Alien was released in 1979 and today this seminal sci-fi horror film is still director Ridley Scott’s best. Picking up where 2001: A Space Odyssey left off in 1968, Scott’s film about the crew of the Nostromo spaceship who encounter an violent alien creature on their way back to Earth made sci-fi horror into serious cinema. It’s masterful pacing, moody cinematography and heady subtext (male rape?) added to Kubrick’s contribution to the genre nine years earlier, making a movie appealed to both pop and art film lovers.
The story behind the making of Alien is as impressive as the film, but what it comes down to is this: a smart writer, Dan O’Bannon, and a hungry up-and-coming director, Scott, were thrust together in a rare cinematic pairing. (Think Sidney Lumet and Paddy Chayefsky with Network.)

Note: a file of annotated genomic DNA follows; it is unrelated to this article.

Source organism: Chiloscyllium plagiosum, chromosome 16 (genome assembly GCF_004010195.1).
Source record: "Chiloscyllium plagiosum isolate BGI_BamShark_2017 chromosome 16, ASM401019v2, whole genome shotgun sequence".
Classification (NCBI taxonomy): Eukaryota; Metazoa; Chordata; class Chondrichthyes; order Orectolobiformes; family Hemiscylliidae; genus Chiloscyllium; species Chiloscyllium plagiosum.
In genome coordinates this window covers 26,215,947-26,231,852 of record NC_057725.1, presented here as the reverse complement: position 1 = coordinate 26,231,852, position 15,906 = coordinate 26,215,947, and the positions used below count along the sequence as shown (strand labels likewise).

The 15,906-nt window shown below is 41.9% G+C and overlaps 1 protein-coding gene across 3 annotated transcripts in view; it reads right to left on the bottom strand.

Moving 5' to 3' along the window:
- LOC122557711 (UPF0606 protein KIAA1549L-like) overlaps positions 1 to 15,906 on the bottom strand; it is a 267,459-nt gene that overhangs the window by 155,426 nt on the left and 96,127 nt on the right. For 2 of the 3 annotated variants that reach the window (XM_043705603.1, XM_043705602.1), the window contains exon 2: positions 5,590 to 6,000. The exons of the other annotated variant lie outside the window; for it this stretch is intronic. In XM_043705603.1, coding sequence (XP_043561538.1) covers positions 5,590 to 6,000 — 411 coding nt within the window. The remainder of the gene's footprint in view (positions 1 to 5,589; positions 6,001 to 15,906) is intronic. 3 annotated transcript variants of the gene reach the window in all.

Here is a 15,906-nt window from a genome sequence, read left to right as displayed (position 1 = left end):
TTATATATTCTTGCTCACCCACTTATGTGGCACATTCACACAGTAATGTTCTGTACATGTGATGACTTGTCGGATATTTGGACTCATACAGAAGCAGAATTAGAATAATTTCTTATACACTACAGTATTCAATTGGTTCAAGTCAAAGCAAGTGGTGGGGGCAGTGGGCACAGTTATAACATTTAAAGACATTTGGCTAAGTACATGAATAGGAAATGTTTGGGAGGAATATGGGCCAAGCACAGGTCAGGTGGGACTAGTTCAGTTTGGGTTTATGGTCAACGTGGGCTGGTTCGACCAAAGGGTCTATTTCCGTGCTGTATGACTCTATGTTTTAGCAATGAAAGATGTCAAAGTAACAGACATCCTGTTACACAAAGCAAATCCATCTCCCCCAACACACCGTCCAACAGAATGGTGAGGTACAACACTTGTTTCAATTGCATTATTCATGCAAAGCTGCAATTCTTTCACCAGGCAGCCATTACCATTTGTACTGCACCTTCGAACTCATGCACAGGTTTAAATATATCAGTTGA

Ridley Scott, who would go on to direct Blade Runner and Legend, would never again work with a screenplay like O’Bannon’s. And O’Bannon, who would co-write Total Recall for Verhoeven and direct his own screenplay of The Return of the Living Dead, never had a director take his work as seriously as did Scott.
The film, along with Jaws and Halloween, had a monumental impact on subsequent horror pictures in the way action and suspense were constructed. As for science fiction films, it helped make the cynical mistrust of capitalism a staple of the genre, especially in the 1980s.